Letters to the editor

(Joe Kline/Bulletin photo)

A mask is about caring

When I go to the grocery store or bike by an overcrowded restaurant and see the vast majority without masks, I think about the cousin that I lost recently in New York due to COVID. He was a retired physician who volunteered to help those stricken. I also think about my son on the East Coast who was stricken and hospitalized.

The act of wearing a mask is all about caring and the Golden Rule. Until we all wear masks, the phrase “we’re all in this together” becomes as vacuous as “thoughts and prayers.” The degree to which we wear masks in public is a good barometer of the health of the American culture. Sadly, that measure needs dramatic improvement. Please think of others and the greater good. Wear a mask. It demonstrates to our community that you care.

— John P. Biestman, Bend

What country does Hummel speak of?

What country does John Hummel live in? My goodness, it sounds like a truly awful place where “the majority of Americans who struggle on a daily basis while not being given a fair shake.” I live in a country where the vast majority live much better that the majority of people on earth. I live in a country that millions of people are literally willing to risk their lives for the possibility and privilege of living here, legally or otherwise. They come here for the opportunity that doesn’t exist where they were born. Perhaps Mr. Hummel can provide an example of another country that can make this claim.

My country was built by immigrants and patriots. They didn’t always get everything right the first time, but the system of governance they established provides multiple mechanisms for fixing things that no longer work. We can vote to empower our neighbors to represent our interests, pass new laws and regulations and even remove them if they fail in their promises. I feel sorry for Mr. Hummel and his countrymen for having to live in the place he describes. And if he and his staff make the same sort of hateful and unfounded assertions in the courtroom as he did in his op-ed, it is truly amazing that anyone is ever convicted in the county.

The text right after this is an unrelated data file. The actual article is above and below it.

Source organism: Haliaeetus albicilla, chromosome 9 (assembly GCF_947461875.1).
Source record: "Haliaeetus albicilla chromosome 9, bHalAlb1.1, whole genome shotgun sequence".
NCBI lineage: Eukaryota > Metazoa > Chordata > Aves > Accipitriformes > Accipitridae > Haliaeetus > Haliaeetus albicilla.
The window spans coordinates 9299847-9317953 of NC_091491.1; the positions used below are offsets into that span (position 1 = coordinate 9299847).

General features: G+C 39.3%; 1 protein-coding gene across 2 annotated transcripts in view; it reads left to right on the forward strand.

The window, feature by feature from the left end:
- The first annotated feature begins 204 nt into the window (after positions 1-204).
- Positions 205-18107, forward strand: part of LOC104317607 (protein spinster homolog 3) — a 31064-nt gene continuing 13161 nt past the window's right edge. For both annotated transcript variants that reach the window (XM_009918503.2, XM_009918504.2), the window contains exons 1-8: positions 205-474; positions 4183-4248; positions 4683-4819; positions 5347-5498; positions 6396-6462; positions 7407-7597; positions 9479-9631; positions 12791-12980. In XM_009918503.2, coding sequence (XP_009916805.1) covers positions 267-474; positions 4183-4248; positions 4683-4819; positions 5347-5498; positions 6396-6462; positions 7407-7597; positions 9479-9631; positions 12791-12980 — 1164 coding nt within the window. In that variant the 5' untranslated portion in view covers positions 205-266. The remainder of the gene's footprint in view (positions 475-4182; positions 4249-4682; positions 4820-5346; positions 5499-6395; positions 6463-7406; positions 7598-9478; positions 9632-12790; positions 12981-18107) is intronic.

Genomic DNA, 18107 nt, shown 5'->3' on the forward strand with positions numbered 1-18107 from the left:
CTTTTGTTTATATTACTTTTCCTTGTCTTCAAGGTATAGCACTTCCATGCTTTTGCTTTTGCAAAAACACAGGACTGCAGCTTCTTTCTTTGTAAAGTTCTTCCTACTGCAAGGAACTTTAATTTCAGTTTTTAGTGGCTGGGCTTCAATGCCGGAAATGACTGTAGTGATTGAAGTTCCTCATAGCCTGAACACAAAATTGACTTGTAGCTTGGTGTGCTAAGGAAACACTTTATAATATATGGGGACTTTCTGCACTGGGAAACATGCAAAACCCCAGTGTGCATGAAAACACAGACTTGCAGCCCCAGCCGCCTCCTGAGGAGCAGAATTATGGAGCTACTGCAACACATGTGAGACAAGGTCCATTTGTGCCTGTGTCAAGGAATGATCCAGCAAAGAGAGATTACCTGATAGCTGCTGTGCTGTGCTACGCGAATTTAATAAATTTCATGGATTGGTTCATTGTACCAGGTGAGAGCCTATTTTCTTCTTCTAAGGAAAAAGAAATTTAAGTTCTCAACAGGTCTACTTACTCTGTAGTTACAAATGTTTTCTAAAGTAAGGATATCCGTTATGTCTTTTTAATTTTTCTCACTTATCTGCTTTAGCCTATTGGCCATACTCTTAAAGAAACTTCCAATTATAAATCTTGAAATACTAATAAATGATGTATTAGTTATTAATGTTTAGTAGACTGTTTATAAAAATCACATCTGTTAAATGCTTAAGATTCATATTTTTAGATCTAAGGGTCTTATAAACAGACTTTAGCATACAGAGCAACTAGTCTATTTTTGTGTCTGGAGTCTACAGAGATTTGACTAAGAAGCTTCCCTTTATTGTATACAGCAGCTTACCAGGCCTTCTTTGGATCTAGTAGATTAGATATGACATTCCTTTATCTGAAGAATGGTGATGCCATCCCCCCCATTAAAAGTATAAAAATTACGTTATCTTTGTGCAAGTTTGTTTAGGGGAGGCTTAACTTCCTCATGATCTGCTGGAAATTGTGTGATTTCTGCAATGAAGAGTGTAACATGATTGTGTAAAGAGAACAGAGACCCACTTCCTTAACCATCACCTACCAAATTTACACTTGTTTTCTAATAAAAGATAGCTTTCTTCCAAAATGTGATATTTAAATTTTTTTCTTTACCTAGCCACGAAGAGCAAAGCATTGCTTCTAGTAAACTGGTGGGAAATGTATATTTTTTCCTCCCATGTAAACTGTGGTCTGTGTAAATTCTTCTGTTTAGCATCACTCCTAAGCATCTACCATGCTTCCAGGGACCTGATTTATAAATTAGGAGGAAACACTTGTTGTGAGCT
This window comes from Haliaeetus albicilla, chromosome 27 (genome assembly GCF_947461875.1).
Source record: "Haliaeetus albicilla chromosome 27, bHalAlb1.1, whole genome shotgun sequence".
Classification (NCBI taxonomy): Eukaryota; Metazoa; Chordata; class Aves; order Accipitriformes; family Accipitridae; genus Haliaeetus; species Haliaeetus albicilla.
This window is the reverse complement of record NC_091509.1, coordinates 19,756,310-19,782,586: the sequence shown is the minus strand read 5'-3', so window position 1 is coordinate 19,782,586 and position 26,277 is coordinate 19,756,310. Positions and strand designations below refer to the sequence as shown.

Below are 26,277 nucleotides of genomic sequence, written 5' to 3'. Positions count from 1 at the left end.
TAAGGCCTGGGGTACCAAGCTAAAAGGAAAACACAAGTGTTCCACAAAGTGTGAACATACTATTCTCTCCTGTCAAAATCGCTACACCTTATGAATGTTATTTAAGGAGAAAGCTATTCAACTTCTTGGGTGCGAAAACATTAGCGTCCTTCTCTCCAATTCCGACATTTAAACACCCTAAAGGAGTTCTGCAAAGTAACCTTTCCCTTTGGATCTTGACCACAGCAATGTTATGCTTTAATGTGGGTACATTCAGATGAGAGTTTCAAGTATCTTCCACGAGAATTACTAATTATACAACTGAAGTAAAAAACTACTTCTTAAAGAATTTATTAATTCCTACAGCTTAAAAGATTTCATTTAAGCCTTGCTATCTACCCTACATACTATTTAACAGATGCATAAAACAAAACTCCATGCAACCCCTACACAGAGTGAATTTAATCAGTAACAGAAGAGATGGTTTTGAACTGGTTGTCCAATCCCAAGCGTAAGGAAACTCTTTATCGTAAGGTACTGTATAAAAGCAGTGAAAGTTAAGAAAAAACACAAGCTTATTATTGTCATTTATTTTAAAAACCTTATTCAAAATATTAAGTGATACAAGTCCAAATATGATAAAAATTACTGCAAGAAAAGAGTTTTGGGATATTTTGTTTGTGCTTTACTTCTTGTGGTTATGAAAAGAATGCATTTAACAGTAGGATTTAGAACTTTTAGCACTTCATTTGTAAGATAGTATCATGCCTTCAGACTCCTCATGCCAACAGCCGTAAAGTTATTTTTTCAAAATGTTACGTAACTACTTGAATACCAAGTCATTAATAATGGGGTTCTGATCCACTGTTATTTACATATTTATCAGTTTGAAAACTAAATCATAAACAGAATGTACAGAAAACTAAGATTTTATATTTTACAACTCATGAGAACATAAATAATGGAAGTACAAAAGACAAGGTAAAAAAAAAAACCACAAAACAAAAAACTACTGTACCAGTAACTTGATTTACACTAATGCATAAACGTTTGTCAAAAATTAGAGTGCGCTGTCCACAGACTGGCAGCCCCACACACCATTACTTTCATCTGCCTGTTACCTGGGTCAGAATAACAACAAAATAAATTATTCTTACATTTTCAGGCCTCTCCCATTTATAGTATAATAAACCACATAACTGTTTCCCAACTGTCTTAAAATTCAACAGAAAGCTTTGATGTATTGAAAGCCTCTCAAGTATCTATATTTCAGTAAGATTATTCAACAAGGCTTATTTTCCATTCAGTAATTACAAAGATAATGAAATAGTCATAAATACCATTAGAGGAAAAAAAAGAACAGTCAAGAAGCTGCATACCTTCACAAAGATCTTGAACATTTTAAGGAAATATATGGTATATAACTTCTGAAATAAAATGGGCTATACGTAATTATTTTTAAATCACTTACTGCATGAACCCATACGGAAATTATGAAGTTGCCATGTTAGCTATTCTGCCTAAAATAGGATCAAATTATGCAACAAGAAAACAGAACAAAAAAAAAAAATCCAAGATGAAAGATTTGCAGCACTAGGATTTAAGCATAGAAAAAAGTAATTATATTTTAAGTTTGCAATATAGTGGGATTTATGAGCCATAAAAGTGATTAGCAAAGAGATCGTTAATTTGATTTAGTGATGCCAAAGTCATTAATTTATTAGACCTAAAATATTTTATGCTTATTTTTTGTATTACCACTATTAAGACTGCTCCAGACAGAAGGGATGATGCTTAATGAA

— John Woods, Bend

Hummel was not advocating violence

Paul deWitt’s Bulletin guest column, “Deschutes District Attorney John Hummel’s column was astoundingly off,” 6/11/20 was ungenerous at best and possibly defamatory at worst. Surely the level of passion in two weeks of marches against racism and police brutality and the sometimes accompanying violence have been disturbing. But given John Hummel’s record of service as our district attorney it seems highly unlikely that his column, “Where are my Patriots?” was advocating violence as deWitt claims. No, it was an attempt to help us fellow citizens understand why violent protests occur and assert they were instrumental in our country’s creation. Before the Declaration of Independence was written, patriots rioted, burned British property, intimidated their government officials and murdered fellow British citizens in battles at Lexington and Concord, the Boston Massacre and Bunker Hill. Those were the Sons of Liberty and they were not just holding a tea party.

DeWitt goes on to cite local Rep. Cheri Helt’s conviction that President Donald Trump “has made our problems worse” as false. But her assessment has been echoed and amplified by more prominent public servants: Generals James Mattis and John Kelly who were part of Trump’s cabinet and General Colin Powell, former secretary of state to former President George W. Bush, just to name a few not so easily dismissed.

Finally, deWitt concludes only nonviolent means of addressing grievances are required. Still, when President Trump was impeached, Republican senators violated their constitutional oath by refusing to act as impartial jurors by examining evidence and hearing witnesses. What now? Vote!

— Don Kunz, Bend

Trump has revealed himself

In response to Roger Mattison, My Nickels Worth, June 13, 2020: I do not know you. I do, however, know a little bit about you by reading your response to state Rep. Cheri Helt. President Donald Trump has been speaking and tweeting his opinions for over three years and I believe I know more than just a little bit about him. A person does reveal his/her opinions, values and integrity through words. Donald Trump has revealed himself to be the “junior high bully” and expresses childlike rhetoric consistently. Cheri Helt is one of the few Republicans willing to say, no more! I am extremely fortunate to be born in a country where not only can I question authority, but I am encouraged to do so. Respect is earned, not given. We are a “government of the people, by the people, for the people.” Now you know just a little bit about me.

— Kim E. Hasson, Bend

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